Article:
Season 2019 / 2020 – Talk 21 – Poverty
In Poverty Lorna Thomas takes us on a journey through the centuries from the middle ages to the early twentieth century.
The talk is illustrated with pictures and diagrams which illustrate Lorna’s words. Please click on an icon below to open the gallery.
In Feudal times….
We learn about the stratification of society in Feudal times. We find, above all the layers the Pope and Church, and then see the layers within a country’s society. There are five distinct layers from Monarch to Serf.
We also learn of the ‘Three Field’ system of crop rotation which includes fallow land. There are also forests, commons, meadows and rivers to consider.
At this time even the poorest in the community were able to grow crops and raise stock to provide food.
The Black Death
In June 1348 the plague entered England, reportedly through the port of Melcombe Regis. It had already devastated parts of Europe. By October it reaches London and when it starts to fade in 1351 it is estimated that up to 50% of the population across Europe has died.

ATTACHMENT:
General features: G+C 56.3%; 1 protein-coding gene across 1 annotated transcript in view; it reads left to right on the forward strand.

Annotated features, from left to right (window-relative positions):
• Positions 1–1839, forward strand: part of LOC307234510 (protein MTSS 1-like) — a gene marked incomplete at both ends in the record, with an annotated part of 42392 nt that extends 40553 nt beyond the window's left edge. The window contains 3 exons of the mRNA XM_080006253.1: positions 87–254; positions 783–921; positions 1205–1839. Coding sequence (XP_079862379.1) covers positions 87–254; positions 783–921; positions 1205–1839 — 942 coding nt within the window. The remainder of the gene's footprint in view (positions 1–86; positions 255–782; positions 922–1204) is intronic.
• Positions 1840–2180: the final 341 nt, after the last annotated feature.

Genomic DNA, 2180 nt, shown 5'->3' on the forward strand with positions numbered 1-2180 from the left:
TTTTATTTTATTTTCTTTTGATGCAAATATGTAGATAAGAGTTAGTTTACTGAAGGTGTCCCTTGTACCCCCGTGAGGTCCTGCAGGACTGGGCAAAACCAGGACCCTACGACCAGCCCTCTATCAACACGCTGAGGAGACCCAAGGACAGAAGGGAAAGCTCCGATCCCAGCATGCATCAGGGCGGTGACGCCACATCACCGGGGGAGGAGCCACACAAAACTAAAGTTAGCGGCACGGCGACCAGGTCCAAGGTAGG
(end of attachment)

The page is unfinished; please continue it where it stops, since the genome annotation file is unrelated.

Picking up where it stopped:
The Peasants Revolt
An enormous change occurs in society following the Black Death. The Feudal system is dying and the aristocracy pass laws to keep the peasants in their place.
A ‘poll tax’ is the final straw, and Wat Tyler and his band of Kentish men march on London.
We learn of the advances in farming, the growth of yeoman farmers and the effect of enclosures. All of the make the traditional small holding of the peasant farmer untenable and we start to see real poverty.
The Industrial Revolution and the growth of cities
The new farms rely on fewer farm workers and so people gravitate towards the cities where new, mechanised, industries need large numbers of low paid people. These cities generate large slums for the poor. Those who cannot work go hungry.
New roads, the building of canals and, later, the railways aid the industrialisation. These make it easier to transport the new goods over long distances. The railways make it possible for the rapid transport of food to all parts of the country.
Many, at this time, see poverty as a ‘disease’ that people have brought upon themselves.
The workhouse is intended to be the last resort, somewhere so unpleasant that people will do anything to avoid it.
The beginnings of social reform
We learn of the reformers of Victorian times. The realisation during the Boer War that an undernourished population leaves the nation vulnerable.
Lorna ends with the reforms of the Liberal Government elected in 1906.
Listen to this podcast for the full story of poverty through ages.
About this podcast:
This podcast is an edited recording of a talk first given to the Farnham u3a World History Group.
The Farnham u3a site is found here.
AKM Music has licensed Media Magazine for use as the theme music.
© The MrT Podcast Studio and Farnham u3a World History Group 2018 – 2021